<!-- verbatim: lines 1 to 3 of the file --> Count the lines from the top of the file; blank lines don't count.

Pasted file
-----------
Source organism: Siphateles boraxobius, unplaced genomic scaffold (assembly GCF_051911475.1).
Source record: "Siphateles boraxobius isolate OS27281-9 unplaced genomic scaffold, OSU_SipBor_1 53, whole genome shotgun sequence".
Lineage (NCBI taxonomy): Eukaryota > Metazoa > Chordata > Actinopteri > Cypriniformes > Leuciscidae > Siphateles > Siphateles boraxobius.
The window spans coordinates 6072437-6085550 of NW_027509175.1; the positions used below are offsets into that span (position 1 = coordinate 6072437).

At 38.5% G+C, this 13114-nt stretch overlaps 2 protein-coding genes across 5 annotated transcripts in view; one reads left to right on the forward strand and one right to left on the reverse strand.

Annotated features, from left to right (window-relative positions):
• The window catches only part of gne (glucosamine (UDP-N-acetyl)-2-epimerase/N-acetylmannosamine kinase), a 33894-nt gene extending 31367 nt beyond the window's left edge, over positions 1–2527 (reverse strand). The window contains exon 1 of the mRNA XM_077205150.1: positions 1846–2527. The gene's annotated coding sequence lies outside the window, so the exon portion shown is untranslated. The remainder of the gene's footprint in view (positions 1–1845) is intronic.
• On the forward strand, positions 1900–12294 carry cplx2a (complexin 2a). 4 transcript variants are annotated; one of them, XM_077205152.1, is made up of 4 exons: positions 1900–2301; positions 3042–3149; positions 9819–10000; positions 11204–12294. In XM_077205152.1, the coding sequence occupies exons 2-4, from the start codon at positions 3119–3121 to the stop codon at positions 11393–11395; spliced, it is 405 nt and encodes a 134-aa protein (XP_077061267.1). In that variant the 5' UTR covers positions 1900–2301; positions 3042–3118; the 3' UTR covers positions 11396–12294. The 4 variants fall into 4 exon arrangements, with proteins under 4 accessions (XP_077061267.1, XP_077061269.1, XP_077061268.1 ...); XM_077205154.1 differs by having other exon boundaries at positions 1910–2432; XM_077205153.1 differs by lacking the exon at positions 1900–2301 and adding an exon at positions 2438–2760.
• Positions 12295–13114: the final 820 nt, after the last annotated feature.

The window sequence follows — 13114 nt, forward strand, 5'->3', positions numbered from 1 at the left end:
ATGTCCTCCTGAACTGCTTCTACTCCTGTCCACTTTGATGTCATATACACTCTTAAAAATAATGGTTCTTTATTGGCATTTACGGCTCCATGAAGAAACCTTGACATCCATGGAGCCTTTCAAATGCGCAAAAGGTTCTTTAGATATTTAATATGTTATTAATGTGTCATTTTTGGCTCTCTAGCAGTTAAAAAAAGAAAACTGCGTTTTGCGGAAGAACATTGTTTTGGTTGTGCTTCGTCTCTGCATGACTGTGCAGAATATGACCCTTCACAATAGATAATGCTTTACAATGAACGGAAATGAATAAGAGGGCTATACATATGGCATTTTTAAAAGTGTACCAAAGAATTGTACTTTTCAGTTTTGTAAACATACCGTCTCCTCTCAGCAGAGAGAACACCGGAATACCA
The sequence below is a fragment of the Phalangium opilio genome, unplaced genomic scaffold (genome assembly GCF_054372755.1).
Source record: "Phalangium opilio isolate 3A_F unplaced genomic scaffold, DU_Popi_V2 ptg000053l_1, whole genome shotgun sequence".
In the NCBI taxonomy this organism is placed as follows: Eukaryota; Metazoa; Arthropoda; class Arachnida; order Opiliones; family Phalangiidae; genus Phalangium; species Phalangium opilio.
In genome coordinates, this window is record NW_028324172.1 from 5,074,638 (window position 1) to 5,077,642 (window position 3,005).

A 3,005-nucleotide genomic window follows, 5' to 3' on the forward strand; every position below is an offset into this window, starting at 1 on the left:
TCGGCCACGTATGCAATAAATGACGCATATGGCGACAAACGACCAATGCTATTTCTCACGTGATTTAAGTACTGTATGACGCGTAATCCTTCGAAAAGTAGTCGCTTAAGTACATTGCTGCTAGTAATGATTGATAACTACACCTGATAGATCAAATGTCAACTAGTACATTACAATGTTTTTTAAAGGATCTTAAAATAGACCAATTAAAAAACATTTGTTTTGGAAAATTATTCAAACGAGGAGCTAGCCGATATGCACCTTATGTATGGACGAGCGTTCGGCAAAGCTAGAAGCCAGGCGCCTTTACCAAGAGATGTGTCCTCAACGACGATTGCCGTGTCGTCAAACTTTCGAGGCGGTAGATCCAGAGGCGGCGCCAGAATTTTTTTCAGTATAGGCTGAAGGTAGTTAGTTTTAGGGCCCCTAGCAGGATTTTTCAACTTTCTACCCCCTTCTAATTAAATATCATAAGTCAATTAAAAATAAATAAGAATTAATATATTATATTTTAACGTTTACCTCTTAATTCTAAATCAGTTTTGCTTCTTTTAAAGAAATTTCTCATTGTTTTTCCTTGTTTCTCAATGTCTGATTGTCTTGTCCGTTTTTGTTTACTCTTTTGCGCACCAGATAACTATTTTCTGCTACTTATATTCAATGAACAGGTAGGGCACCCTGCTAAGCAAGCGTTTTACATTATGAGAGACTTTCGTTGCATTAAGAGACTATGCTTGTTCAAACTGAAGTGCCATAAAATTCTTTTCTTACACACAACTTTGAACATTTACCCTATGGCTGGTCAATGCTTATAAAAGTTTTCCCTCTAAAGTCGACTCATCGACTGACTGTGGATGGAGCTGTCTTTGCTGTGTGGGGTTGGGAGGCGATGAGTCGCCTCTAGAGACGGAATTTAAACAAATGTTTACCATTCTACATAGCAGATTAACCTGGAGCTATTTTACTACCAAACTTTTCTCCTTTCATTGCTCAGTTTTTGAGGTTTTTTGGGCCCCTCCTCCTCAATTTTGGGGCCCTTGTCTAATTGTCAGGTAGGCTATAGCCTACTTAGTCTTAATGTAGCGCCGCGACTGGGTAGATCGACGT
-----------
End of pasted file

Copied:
Source organism: Siphateles boraxobius, unplaced genomic scaffold (assembly GCF_051911475.1).
Source record: "Siphateles boraxobius isolate OS27281-9 unplaced genomic scaffold, OSU_SipBor_1 53, whole genome shotgun sequence".
Lineage (NCBI taxonomy): Eukaryota > Metazoa > Chordata > Actinopteri > Cypriniformes > Leuciscidae > Siphateles > Siphateles boraxobius.